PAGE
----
World briefs – January 6

President Barack Obama says he remains committed to closing the Guantanamo Bay detention centre in Cuba.

Obama still closing Guantanamo

WASHINGTON — President Barack Obama says he remains committed to closing the Guantanamo Bay detention centre in Cuba.

Obama’s renewed pledge Tuesday to shutter the controversial prison came as he also said there were no plans to transfer any more detainees from Guantanamo to Yemen for the time being.

Nearly half of the 198 detainees who are left at Guantanamo are from Yemen.

The man charged with trying to destroy a U.S.-bound airliner on Christmas Day met with extremists in Yemen before he tried to carry out his attack.

H1N1 vaccine redistribution in doubt

TORONTO — Softening demand for H1N1 vaccine may be hitting international efforts to provide some pandemic vaccine to have-not countries.

The head of the World Health Organization’s initiative for vaccine research says some recipient countries may be reassessing how much vaccine they want to take from the WHO’s donated supply.

Dr. Marie-Paule Kieny says the sense in some quarters that the H1N1 threat has passed is making some countries question how much effort they should put into deploying donated vaccine.

Kieny says it’s important to take stock, though the virus’s future path remains unknown.

Canadian officials have so far been silent on what this country will do with what is expected to be a large surplus supply of H1N1 vaccine.

Administration opposes lock closure

TRAVERSE CITY, Mich. — The Obama administration opposes closing shipping locks near Chicago to prevent Asian carp from invading the Great Lakes.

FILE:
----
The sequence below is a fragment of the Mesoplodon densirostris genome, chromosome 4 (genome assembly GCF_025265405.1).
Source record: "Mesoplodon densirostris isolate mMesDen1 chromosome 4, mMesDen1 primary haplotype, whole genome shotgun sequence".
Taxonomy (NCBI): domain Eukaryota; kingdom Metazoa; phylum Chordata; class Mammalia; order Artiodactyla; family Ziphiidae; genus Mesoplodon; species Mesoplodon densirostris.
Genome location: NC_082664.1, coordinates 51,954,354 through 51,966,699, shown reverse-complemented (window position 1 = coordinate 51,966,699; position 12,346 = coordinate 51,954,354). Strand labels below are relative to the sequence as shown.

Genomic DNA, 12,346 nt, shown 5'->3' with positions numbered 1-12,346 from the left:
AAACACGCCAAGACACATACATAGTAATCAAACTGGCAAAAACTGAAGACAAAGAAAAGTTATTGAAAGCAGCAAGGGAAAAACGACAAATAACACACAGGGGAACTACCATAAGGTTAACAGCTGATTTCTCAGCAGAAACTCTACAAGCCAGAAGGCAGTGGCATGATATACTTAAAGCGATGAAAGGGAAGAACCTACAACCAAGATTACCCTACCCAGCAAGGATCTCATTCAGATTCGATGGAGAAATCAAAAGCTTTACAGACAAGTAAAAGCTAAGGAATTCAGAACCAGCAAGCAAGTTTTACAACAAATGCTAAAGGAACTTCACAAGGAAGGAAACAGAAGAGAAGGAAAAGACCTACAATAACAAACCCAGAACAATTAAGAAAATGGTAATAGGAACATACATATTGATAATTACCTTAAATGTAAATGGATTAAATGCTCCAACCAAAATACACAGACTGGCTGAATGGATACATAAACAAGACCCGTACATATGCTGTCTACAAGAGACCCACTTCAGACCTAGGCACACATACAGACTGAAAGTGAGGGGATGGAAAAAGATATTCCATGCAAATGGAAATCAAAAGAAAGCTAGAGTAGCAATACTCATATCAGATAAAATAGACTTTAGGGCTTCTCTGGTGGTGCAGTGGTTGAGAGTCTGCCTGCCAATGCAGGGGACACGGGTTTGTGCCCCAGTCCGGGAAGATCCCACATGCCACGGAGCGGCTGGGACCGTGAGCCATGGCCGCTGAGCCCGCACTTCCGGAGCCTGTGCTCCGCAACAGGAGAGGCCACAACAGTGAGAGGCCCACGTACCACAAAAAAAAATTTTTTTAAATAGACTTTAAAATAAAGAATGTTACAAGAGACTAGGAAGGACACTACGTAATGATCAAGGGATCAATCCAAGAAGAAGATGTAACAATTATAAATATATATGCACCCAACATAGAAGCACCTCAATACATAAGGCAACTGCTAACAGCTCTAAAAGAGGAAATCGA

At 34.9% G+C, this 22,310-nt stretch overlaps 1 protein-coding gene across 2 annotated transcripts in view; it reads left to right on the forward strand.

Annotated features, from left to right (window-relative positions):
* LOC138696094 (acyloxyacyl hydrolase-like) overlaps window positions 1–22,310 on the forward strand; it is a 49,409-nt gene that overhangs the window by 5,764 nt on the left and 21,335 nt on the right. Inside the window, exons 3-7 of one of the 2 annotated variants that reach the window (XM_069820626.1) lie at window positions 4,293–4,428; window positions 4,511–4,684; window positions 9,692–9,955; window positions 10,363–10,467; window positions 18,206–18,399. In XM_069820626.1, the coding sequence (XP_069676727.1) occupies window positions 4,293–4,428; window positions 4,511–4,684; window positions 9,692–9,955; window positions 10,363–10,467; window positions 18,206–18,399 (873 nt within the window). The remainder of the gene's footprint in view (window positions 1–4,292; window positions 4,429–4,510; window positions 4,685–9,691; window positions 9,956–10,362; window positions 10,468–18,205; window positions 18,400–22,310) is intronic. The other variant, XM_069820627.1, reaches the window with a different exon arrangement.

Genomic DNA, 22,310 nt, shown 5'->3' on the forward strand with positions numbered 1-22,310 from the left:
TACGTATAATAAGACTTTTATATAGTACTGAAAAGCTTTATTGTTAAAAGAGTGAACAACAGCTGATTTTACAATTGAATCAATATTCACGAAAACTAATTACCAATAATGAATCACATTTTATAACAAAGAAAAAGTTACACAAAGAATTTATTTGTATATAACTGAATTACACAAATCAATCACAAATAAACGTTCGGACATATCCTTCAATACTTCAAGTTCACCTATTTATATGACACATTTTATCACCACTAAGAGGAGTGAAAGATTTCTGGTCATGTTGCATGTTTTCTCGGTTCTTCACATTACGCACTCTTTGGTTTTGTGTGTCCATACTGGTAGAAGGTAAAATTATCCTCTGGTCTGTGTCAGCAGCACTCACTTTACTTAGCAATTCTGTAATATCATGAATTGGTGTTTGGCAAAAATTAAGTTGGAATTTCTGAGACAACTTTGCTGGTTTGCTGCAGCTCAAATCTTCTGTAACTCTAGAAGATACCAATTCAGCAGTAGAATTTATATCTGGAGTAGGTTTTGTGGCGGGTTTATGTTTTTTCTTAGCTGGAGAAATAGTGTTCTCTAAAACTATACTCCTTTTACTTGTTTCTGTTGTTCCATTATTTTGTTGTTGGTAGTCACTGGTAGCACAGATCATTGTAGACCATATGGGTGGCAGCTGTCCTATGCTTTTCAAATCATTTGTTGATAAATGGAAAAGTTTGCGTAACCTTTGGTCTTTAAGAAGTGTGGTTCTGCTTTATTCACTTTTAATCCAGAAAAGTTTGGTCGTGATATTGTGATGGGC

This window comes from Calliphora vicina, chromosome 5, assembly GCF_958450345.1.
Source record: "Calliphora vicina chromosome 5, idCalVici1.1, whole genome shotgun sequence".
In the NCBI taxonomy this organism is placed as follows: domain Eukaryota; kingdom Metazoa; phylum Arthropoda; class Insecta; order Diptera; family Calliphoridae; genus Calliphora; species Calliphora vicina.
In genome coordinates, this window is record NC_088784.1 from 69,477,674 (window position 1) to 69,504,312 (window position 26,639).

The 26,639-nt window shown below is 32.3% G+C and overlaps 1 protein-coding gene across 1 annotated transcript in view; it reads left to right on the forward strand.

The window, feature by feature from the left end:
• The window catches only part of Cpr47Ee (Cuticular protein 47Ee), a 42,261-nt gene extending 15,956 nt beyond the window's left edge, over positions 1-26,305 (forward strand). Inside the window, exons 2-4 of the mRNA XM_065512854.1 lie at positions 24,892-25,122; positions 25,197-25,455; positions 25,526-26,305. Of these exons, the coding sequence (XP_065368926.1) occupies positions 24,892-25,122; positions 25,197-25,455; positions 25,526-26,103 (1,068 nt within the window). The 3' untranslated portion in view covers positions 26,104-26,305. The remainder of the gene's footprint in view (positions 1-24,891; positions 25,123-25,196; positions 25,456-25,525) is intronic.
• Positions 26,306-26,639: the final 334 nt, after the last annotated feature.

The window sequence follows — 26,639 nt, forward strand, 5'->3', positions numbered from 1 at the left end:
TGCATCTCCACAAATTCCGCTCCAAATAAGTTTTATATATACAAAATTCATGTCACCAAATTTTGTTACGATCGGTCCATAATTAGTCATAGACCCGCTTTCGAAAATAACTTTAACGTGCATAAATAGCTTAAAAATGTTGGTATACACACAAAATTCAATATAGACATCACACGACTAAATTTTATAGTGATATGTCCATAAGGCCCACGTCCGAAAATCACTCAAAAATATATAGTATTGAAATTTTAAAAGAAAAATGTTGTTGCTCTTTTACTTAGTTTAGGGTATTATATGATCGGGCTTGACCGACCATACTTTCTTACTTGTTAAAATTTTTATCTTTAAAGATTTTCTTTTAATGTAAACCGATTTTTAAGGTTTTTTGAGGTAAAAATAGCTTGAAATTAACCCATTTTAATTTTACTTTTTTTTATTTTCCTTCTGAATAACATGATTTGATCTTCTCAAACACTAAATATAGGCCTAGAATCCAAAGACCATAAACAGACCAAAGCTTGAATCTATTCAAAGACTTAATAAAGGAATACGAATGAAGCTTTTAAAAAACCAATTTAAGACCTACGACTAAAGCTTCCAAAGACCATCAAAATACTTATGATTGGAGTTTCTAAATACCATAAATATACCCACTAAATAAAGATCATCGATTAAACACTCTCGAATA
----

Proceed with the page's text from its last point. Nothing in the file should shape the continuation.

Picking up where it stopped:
In a memo filed Tuesday, Solicitor General Elena Kagan asked the U.S. Supreme Court to reject a request by Michigan and several other states to order the locks closed.

Kagan said doing so would endanger public safety and disrupt the flow of cargo.

She said federal agencies are working with the states to keep Asian carp out of the lakes.

The voracious fish have been migrating up the Mississippi and Illinois rivers toward the Great Lakes for decades. They have infested waterways near Chicago that lead to Lake Michigan.

New crab species discovered

TAIPEI, Taiwan — A marine biologist says he has discovered a new crab species off the coast of southern Taiwan that looks like a strawberry with small white bumps on its red shell.

National Taiwan Ocean University professor Ho Ping-ho says the crab resembles the species living in the areas around Hawaii, Polynesia and Mauritius. But it has a distinctive clam-shaped shell about 2.5 centimetres wide, making it distinct.

Taiwanese crab specialist Wang Chia-hsiang confirmed Ho’s finding.

Ho said Tuesday his team found two female crabs of the new species last June off the coast of Kenting National Park, known for its rich marine life.

The crabs died shortly thereafter, possibly because the water in the area was polluted by a cargo ship that ran aground.